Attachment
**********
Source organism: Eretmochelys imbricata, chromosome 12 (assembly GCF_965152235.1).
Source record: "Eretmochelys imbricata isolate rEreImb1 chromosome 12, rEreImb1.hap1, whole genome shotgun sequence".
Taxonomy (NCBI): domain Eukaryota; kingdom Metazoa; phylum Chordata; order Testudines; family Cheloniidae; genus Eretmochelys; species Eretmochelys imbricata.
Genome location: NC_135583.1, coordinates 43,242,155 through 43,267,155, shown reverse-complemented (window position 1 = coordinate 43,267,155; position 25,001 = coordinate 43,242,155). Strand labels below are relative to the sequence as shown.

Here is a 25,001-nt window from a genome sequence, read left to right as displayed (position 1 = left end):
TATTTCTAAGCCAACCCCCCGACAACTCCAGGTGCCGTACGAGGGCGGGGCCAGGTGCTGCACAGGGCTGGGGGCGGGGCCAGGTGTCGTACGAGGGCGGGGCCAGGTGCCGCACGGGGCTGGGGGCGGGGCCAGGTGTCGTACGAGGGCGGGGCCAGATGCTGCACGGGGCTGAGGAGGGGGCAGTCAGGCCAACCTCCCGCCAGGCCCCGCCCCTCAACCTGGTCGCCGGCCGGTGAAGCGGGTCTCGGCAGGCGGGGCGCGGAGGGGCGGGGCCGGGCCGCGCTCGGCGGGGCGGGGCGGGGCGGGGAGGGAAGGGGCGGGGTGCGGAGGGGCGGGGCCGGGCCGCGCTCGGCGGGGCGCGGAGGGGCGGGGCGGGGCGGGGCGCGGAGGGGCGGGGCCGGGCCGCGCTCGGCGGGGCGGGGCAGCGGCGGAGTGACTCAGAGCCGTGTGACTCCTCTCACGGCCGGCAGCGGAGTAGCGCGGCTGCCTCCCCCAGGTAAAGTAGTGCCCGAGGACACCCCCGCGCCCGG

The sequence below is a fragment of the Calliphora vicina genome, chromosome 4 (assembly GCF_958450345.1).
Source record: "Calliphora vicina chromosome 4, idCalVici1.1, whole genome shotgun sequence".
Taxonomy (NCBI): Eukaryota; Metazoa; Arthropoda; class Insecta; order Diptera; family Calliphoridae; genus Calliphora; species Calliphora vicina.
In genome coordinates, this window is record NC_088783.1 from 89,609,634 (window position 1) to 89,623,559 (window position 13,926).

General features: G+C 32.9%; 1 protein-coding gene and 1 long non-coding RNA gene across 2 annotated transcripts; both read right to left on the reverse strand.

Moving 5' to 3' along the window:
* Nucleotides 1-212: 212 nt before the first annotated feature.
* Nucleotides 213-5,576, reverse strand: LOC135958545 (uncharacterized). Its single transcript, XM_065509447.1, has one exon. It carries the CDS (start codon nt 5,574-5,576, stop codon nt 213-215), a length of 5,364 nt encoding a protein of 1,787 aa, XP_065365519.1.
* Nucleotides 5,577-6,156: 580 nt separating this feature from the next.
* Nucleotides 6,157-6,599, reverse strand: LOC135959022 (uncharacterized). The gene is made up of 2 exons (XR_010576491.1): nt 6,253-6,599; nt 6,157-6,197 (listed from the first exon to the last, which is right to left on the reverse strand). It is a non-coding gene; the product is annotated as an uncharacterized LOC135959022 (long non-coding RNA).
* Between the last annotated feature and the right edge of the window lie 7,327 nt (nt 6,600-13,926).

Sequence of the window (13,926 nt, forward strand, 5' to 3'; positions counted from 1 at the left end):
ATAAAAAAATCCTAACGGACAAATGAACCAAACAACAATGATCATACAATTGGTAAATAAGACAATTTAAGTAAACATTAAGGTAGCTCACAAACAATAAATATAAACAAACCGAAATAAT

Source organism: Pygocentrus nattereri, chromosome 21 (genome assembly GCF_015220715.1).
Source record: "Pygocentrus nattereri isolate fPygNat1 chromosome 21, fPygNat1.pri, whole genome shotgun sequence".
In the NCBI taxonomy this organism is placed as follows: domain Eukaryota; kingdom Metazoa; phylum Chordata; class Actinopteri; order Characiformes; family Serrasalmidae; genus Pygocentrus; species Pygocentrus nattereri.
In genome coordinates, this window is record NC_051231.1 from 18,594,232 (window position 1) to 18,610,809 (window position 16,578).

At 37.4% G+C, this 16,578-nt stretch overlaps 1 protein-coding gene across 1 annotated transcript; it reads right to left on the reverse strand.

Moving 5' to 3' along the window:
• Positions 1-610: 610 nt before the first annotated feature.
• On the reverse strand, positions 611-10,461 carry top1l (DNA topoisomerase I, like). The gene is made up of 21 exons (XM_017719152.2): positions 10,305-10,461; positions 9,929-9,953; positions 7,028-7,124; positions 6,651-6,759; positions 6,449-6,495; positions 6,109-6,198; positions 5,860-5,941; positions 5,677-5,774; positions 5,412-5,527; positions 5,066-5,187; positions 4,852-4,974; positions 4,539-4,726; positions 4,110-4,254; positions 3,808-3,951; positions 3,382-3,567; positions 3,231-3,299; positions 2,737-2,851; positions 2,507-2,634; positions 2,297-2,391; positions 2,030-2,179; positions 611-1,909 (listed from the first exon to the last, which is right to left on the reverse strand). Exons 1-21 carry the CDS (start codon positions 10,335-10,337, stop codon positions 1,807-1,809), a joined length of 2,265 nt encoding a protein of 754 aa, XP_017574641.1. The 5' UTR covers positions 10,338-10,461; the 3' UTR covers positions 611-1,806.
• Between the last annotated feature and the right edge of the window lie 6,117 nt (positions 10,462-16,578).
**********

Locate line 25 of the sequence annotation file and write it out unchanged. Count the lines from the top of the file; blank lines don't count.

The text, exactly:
Moving 5' to 3' along the window: